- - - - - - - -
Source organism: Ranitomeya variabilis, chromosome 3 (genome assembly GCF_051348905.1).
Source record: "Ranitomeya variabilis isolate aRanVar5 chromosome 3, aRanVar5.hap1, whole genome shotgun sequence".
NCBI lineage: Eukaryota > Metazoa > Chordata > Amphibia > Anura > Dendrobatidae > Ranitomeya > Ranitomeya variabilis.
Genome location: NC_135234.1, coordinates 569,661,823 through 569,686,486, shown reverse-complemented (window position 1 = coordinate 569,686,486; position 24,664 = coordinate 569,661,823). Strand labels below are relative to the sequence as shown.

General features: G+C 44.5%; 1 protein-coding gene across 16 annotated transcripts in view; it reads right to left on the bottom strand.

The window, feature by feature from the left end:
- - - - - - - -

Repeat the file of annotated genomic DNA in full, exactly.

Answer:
Source organism: Ranitomeya variabilis, chromosome 3 (genome assembly GCF_051348905.1).
Source record: "Ranitomeya variabilis isolate aRanVar5 chromosome 3, aRanVar5.hap1, whole genome shotgun sequence".
NCBI lineage: Eukaryota > Metazoa > Chordata > Amphibia > Anura > Dendrobatidae > Ranitomeya > Ranitomeya variabilis.
Genome location: NC_135234.1, coordinates 569,661,823 through 569,686,486, shown reverse-complemented (window position 1 = coordinate 569,686,486; position 24,664 = coordinate 569,661,823). Strand labels below are relative to the sequence as shown.

General features: G+C 44.5%; 1 protein-coding gene across 16 annotated transcripts in view; it reads right to left on the bottom strand.

The window, feature by feature from the left end: